Stating the obvious: a thriving art

I am endlessly entertained by people’s ability to state the staggeringly obvious.

Take today for example. I was at the RSPB’s Fairburn Ings nature reserve (brilliant place to visit with or without children, by the way) and saw a couple, probably in their 70s, stopping to look at a wooden sculpture of a frog. The woman walked over to the frog and studied it intently. She began to touch the frog – I wouldn’t say she stroked it but she was definitely getting a good sense of its texture. I could tell she was building up to a revelation that would amaze her husband; something insightful, perhaps based on years of nimble-fingered wood-turning, or a degree in fine arts. Pausing for a moment, she turned to him and said: ‘Frog.’  

It reminded me of the almost ingeniously stupid sign I have seen when driving in thick fog. It’s one of those electronic signs that can be changed to give you useful information about your journey. One near my home has been used on occasions to warn of “fog” – very useful when you are driving through dense fog and are squinting to read the sign.

The weather is a never-ending source of obvious comments and inane small talk. My brother is a postman, surely one group of people who most frequently find themselves on the receiving end of torrents of such drivel. ‘Bit wet, isn’t it?’ people say to him, as he stands dripping wet on their doorstep. The post itself has great potential for obvious observations or questions. One favourite is ‘Is that for me?’ ‘No,’ my brother thinks. ‘I’m going to give you someone else’s post because it amuses me.’

Going back to the frog-reporting lady at Fairburn, I found myself wondering whether animals say obvious things to each other too. Does Mrs Woodpecker turn to Mr Woodpecker and say ‘Tree’? Does an otter turn to its nearest chum and say ‘River’? Do goldfish, with their legendarily short memories, say ‘It’s wet’ every seven seconds?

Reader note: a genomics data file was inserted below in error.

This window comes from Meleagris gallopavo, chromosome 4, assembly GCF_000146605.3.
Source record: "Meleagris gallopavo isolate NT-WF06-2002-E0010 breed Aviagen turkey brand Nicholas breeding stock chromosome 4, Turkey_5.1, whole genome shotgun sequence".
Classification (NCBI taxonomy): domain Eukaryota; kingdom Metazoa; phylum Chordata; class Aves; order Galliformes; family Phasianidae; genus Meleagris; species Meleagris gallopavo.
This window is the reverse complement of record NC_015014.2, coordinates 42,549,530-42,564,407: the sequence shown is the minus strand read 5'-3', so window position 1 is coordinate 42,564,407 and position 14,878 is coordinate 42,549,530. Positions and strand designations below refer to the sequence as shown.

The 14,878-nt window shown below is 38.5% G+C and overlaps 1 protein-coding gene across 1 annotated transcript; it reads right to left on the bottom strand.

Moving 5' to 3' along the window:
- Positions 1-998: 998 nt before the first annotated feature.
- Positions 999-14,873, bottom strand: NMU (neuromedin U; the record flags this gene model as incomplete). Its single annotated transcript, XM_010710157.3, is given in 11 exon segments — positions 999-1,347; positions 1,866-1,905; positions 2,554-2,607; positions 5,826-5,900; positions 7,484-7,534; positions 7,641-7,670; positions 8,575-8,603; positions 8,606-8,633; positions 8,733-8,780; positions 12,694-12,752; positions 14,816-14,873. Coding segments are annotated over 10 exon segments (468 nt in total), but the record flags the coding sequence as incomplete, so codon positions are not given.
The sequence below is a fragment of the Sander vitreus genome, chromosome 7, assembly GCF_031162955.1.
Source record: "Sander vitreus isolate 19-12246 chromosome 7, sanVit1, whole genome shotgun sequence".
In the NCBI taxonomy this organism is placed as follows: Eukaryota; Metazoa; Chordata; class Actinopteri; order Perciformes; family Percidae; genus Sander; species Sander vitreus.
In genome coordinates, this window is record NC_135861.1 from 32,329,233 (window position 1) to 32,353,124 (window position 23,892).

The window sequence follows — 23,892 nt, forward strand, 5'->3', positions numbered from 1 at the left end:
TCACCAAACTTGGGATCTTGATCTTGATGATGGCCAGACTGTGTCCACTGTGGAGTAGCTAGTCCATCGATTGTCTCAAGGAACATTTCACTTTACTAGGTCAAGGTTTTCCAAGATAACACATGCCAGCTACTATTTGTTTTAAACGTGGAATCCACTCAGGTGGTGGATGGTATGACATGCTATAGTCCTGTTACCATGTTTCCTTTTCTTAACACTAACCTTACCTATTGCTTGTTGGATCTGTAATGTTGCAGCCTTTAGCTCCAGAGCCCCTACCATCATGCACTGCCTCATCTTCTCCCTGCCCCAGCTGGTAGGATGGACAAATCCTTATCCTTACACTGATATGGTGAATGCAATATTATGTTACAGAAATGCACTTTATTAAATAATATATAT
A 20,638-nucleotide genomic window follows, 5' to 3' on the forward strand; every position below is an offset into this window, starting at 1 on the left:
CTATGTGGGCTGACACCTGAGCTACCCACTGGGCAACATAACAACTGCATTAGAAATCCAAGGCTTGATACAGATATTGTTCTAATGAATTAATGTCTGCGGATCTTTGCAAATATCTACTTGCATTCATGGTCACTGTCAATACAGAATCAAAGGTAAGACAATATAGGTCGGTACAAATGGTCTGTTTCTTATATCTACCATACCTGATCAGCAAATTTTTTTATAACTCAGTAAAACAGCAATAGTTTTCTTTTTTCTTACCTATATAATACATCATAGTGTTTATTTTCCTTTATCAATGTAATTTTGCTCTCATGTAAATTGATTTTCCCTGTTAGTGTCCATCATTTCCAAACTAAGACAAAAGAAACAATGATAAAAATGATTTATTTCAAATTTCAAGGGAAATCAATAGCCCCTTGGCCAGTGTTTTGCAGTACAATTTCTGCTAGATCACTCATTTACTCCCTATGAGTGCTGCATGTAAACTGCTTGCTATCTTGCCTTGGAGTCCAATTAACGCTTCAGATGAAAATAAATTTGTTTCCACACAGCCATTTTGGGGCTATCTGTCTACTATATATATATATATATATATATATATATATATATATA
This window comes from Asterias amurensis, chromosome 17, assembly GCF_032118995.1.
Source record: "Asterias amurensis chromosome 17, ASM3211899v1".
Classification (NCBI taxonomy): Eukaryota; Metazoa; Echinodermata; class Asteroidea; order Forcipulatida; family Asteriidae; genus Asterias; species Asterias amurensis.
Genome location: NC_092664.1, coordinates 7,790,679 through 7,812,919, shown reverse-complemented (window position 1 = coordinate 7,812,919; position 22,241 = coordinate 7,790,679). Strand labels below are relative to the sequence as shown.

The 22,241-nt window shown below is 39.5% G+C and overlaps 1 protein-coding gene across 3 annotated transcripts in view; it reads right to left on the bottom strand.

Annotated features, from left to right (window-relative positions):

There is one thing that amuses me just as much as the obvious, though – the unobvious. The random. For instance, predictive text. Predictive text is the opposite of stating the obvious. It wracks its tiny digital brain to come up with something that is as far removed as possible from the word I am trying to type. In a recent text message to my wife, an otherwise harmless text nearly took on a much cheekier tone when ‘Toffee’ was inexplicably changed to ‘Todger’.  

That’s why Family Fortunes has been such a hit for so many years. You just never know when a contestant will blurt out the most absurd and unexpected answer. I watched a repeat of the Les Dennis-era show on Challenge (look out for it on Freeview) last week and was delighted when both families turned out to be experts at such nonsensical blurting. One lady had to think of ‘something that gives you a headache’. ‘Sex!’ she cried. Much mirth ensued. My all-time favourite was the chap who was completely flumoxed by ‘A type of ache’. ‘Face!’ he said. His brother, faced with the same question, was even more befuddled. ‘Er, I don’t understand the question,’ he bumbled. ‘Er, fillet of fish!’ Brilliant.

I know, I’m being mean. People say daft things when they’re under pressure to come up with something quickly. People say obvious things when they can’t think of anything else to say. But let’s enjoy that awkwardness and revel in it. It’s something we’re all really good at.

STOP PRESS: Free bonus obviousness below.

My friend Nick, who’s works in a newsagent’s, has reported a strange trend, as follows:

Nick: Would you like a bag?

Customer: If you’ve got one.

Probably a fair assumption that a bag both exists and is available if it has been offered. Bless us – we’re a daft nation of polite bumbling types, aren’t we?

 

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One Comment on “Stating the obvious: a thriving art”

  1. Gary says:

    ‘Frog’ – that is funny! Thanks for the smile, really enjoyable.


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